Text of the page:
A furious mum has told how her disabled daughter is being “failed by the education system” as authorities struggle to find her a school place FIVE MOMTHS after she last attended class.
Jessica Calcutt, who is autistic and visually impaired, is suffering setbacks to her learning and social skills after months have passed without formal schooling, her mother said.
Before the pandemic, the six-year-old was attending primary school,.
But an annual education review in June found the school was inadequate for her needs and decided she would do better in a specialist school.
However, the authorities have failed to find Jessica a place at a specialist school, leaving her stuck at home and falling behind academically.
Her mum Shanice, of Chartham, Kent, said: “It’s horrible.
“I want her to be able to write her name, write a sentence. I want her to have the same opportunities as any other child.
“Every child is entitled to an education and to make friends, and at the minute she’s not getting that. Because of Covid, all she sees is me and her sister.
“This is affecting her behaviour and confidence. No parent should have to fight for any child, disabled or non-disabled, to get an education.”
Shanice, 28, wants Jessica to go to a school in nearby Canterbury, as the journey to the more-distant Herne Bay, where her previous school was located, overwhelmed her senses.
She added: “She’s autistic and the travel was too much for her.
“She’d lash out and get physical and verbal.
“I’m a single mum, I’m on a low income. I don’t drive.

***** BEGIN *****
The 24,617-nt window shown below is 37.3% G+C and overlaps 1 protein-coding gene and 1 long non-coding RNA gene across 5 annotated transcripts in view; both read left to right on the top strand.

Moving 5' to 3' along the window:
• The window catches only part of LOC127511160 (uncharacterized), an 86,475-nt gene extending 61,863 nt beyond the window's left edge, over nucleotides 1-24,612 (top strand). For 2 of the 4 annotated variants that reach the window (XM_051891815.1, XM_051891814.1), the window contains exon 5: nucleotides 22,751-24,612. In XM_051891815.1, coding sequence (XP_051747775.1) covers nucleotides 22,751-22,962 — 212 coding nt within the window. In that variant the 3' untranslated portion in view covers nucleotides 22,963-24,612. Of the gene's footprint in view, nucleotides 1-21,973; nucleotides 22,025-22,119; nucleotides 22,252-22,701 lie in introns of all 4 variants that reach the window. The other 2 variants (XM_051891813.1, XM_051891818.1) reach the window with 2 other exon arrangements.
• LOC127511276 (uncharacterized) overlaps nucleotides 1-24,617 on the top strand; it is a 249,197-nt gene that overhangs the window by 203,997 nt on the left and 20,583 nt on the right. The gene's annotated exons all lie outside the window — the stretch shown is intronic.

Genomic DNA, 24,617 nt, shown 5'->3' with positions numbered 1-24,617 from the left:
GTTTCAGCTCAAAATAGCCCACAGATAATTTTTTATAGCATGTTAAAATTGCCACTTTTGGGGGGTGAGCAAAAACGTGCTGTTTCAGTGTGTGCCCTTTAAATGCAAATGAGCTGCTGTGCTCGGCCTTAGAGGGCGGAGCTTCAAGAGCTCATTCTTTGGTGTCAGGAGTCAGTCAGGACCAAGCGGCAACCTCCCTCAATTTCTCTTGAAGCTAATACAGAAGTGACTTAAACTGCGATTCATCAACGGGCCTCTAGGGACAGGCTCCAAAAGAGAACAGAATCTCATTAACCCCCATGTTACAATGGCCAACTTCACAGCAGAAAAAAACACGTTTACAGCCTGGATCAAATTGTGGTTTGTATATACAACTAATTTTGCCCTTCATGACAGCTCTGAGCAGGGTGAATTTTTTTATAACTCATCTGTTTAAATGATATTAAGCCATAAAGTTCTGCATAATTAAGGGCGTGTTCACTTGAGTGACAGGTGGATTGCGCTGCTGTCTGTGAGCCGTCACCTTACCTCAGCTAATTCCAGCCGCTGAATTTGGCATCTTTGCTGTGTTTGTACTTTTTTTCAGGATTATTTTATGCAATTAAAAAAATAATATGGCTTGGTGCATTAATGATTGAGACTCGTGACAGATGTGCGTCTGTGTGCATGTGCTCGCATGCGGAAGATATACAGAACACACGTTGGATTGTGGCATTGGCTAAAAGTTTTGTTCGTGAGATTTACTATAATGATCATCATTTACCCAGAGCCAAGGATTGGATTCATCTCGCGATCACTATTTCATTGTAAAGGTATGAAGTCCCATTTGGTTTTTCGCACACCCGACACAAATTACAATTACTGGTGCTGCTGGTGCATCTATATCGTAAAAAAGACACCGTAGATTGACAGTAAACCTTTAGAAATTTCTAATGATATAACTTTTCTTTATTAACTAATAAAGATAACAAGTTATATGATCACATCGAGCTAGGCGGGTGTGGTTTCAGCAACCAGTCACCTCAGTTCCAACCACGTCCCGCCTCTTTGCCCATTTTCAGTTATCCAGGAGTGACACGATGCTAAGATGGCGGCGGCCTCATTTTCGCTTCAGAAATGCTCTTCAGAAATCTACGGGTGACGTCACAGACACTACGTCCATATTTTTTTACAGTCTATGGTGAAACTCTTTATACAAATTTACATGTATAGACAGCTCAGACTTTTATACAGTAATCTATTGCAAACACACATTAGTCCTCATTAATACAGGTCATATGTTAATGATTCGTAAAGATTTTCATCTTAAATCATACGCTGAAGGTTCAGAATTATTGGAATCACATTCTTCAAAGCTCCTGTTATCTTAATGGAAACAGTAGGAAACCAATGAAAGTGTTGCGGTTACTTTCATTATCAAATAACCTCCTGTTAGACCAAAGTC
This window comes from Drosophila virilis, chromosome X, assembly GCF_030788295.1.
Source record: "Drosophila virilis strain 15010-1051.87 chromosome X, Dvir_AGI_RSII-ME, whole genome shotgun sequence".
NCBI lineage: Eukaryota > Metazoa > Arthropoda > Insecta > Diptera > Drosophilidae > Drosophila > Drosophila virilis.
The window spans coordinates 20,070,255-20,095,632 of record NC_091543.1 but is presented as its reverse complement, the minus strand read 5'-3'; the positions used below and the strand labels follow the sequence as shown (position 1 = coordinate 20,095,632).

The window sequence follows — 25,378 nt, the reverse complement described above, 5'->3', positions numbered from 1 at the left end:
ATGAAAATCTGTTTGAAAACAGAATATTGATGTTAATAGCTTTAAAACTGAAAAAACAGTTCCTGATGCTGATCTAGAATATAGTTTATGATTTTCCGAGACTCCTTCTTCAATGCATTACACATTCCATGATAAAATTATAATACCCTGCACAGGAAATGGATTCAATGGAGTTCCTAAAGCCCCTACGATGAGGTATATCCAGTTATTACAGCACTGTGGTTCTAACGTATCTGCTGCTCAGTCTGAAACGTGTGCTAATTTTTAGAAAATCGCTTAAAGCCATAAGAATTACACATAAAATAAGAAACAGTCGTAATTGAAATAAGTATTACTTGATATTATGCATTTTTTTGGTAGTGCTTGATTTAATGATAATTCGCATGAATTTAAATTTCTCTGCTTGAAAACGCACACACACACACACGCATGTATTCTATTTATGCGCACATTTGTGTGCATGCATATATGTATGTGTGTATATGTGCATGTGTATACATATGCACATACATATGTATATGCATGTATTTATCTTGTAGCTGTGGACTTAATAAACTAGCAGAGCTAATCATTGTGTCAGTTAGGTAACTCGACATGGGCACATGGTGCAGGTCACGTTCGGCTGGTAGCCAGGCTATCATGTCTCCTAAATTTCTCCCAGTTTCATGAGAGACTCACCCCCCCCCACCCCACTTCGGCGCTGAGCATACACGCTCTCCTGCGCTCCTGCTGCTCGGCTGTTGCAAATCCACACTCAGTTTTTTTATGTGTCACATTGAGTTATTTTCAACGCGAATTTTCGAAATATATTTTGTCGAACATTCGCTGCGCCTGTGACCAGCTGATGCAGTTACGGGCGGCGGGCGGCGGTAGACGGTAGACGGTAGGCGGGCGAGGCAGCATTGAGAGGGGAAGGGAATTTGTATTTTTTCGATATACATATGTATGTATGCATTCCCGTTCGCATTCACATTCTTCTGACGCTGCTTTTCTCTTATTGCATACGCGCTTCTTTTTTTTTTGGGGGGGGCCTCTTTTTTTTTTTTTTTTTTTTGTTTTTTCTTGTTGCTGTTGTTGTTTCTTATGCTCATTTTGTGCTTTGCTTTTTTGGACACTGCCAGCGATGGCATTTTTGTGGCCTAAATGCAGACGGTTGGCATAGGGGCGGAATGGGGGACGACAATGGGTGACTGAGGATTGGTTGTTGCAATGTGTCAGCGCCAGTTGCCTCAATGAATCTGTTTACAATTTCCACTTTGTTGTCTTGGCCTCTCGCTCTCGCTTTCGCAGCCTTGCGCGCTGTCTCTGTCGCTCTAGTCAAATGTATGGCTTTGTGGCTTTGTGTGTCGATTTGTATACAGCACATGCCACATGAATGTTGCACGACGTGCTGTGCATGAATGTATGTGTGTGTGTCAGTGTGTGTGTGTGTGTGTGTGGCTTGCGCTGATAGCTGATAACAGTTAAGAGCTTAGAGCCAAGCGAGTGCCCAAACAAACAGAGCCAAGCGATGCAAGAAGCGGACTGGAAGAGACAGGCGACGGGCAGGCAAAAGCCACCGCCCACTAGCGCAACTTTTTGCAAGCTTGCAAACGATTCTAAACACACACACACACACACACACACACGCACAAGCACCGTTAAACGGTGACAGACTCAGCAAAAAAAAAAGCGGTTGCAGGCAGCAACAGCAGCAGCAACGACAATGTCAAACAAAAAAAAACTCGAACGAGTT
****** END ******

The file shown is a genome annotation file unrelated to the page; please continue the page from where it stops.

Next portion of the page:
“When Jessica’s school previously wouldn’t be able to cope with her, I was spending £20 to get her home by taxi. So I want her to be in Canterbury.”
But it has now been several months since her annual review, and Shanice worries it could be a long time yet before authorities allocate her a place.
In the meantime, Jessica receives 12 hours of professional home-schooling a week, which Shanice says is not enough.
Shanice says this is not sufficient for her daughter, who cannot write her name, and gets “very distressed” when her mum tries teaching her.
The mother added: “I try my best, but I’m not specialised in teaching autistic children. Jessica used to be so happy-go-lucky and willing to try everything, but at the minute she doesn’t want to.
“Being out of school is going to affect her socialising with other children.
“Eventually, she won’t be the confident little girl that she is.”
Shanice is adamant that Jessica does not return to a mainstream school because her needs were poorly accommodated there.
While Kent County Council would not comment specifically on Jessica’s case, a spokesman said the authority is “committed” to ensuring every child in the county has access to a high-quality school place that is appropriate for their needs.
The council’s interim director of education, David Adams, continued: “We work closely with families and schools to ensure this happens.
“When a child has very complex needs it is not always possible to find them a place at a school close to their home as the best provision for their needs may be at a school in another part of the county.
“We appreciate this may cause disappointment for families and concern around travel arrangements, however, KCC can offer assistance with transport to school for children and young people with Special Educational Needs and Disabilities (SEND).
“We would encourage families in this situation to contact our School Transport team or visit our website for more information.”